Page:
In The Name Of Honor

The bodies of Jasbir and Sunita were dumped on a dirt road in full display, to restore honor and balance to a village. honor They had done the unacceptable, and dared to love without permission.  Their bodies represent the angst of men from a bygone era, desperately attempting to hold on to power.  According to NewsDaily, “Among the Jat caste of the conservative northern state of Haryana, it is taboo for a man and woman of the same village to marry. Although the couple were not related, they were seen in this deeply traditional society as brother and sister.”

“Growing economic opportunities for young people and lower castes in Haryana have made “love marriages” more common, experts say, and the violent repression of them has risen in tandem as upper caste Jat men fight to hold on to power, status and property.” 

It didn’t matter that Sunita was 22 weeks pregnant and was just 21 years old, with an entire life ahead of her.  All that they saw was their so-called honor, and to cleanse it according to Reuters they viciously punched and kicked her in the stomach, as she cried for help from her boyfriend 22-year-old Jasbir Singh

Sunitas womb represented visible evidence of her desire for autonomy, and in attacking her not only did these men reassert their patriarchal privilege, they confirmed the social hierarchal power structure. By attacking her newly swollen belly, they clearly defined the bifurcation of gender vis a vis power.   In a region where women wear veils and cover their faces in public, a woman daring to follow her own heart  simply could not be tolerated. Not even her mother weeps for her.

“Nobody would drink water in our house,” Sunita’s mother Roshni is reported to have said. “My daughter’s action made us aliens in our own land. But we have managed to redeem our honor. She paid for her ill-gotten action.”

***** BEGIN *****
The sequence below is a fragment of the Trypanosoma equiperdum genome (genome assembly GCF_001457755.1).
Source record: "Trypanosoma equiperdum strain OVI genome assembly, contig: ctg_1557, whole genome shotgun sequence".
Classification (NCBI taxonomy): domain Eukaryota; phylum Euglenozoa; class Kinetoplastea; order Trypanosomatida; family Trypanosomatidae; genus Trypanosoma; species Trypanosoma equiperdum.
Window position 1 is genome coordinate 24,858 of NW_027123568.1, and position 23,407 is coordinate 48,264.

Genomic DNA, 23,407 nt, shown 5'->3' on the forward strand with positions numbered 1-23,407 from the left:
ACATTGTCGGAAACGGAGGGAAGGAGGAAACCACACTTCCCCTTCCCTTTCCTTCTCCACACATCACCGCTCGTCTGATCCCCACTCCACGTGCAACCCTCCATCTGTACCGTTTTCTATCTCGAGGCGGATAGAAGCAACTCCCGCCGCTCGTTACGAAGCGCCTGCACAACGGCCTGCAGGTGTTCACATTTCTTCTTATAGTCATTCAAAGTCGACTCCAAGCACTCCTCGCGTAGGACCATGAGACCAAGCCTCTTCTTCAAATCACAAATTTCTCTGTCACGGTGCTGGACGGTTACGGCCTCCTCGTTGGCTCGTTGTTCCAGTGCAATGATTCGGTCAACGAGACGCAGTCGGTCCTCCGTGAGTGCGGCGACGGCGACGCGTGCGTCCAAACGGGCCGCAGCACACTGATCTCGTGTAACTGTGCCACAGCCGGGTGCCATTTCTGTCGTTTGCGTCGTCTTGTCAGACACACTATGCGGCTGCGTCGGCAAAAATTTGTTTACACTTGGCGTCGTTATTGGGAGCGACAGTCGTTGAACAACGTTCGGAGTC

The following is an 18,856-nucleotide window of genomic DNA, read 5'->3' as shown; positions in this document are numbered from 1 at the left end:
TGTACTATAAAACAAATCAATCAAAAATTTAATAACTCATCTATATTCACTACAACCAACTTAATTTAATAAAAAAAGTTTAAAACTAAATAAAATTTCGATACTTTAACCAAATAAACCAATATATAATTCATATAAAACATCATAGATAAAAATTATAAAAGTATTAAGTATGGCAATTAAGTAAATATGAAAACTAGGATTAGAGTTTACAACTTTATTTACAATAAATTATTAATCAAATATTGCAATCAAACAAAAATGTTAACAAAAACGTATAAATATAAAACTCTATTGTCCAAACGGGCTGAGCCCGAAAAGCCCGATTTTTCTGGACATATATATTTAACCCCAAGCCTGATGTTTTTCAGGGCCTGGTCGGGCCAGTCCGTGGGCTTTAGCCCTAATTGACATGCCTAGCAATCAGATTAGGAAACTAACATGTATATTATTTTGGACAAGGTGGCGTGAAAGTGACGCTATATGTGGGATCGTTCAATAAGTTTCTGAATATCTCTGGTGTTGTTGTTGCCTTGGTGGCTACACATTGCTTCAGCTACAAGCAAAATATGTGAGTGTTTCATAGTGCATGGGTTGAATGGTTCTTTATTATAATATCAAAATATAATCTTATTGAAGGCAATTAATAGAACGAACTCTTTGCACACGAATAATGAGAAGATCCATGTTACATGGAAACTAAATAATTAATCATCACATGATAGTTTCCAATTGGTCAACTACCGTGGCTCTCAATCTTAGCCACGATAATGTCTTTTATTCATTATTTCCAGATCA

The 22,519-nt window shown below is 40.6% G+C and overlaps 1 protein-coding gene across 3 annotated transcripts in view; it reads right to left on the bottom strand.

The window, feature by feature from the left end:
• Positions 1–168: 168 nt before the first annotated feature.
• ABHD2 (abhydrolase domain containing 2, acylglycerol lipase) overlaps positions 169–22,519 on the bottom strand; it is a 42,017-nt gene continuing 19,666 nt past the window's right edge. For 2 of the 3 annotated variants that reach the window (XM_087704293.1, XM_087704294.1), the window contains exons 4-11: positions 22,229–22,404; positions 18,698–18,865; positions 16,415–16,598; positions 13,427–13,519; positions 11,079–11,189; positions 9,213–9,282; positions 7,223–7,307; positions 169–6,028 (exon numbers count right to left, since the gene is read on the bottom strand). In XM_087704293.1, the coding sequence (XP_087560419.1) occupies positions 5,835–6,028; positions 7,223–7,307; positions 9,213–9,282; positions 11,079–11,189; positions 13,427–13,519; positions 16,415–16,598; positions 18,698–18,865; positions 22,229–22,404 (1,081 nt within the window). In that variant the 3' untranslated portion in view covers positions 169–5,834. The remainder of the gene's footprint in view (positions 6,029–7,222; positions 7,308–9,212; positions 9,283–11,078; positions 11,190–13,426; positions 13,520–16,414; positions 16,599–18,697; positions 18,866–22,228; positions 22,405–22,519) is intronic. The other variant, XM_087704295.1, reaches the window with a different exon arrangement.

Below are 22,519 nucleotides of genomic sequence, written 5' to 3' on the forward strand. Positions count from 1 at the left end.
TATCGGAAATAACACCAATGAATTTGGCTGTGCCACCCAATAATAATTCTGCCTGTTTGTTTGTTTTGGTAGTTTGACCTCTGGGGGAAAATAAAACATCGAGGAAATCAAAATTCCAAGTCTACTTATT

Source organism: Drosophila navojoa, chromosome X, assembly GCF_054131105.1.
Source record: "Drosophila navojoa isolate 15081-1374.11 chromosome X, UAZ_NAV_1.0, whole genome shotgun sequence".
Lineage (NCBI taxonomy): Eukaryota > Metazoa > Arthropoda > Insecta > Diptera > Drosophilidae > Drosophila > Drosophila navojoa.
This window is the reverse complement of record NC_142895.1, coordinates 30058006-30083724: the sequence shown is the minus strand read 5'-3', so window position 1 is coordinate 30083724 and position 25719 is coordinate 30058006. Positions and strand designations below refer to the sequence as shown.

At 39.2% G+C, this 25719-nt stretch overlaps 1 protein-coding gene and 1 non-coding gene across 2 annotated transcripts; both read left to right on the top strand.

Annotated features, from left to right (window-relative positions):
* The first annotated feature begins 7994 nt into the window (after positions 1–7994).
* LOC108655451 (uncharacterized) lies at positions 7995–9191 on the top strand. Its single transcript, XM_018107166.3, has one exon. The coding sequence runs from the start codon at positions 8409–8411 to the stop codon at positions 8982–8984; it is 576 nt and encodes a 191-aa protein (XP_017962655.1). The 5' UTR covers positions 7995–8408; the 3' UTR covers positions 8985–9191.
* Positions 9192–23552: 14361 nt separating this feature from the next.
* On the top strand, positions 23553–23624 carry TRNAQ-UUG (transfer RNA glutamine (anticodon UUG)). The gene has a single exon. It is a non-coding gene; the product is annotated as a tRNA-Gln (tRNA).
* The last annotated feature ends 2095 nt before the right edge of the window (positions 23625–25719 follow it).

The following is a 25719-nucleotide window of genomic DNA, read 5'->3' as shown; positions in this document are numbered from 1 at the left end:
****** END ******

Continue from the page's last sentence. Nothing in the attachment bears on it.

Women represent  family honor because their bodies are colonized and  constructed as weak.  Generation after generation of male control has usurped the authority of the feminine in order to exercise power, ultimately that is what an honor killing is, an assertion of power.  Female bodies only matter to the degree that they conform, otherwise they are dispensable fodder, or markers of consequences. Sunitas body was placed publicly to reaffirm the submission that is expected of women.  That her mother does not weep for her daughter is proof of how deeply ingrained the internalization of patriarchal priorities and sensibilities is. 

When the villagers express pride in this horrid event,  as Sing did in the following …”The people who have done this should get an award for it,” said 48-year-old Satvir Singh. “This was a murder of morality.” in actuality it is an expression of relief on two counts.  One they are happy that they themselves were not targeted with violence and two, that social order as they understand it and have become accustomed to has been restored.  They cannot imagine a world in which equality of the sexes exists, and frankly neither can I.  The difference is because I am a woman I do not find the idea of equality threatening.  For women equality is something that we  dream of the world over.  No group willingly gives up power, and so it is up to those of us that remain to continue to define ourselves as we see fit, thus carrying out the struggle in Sunitas name.

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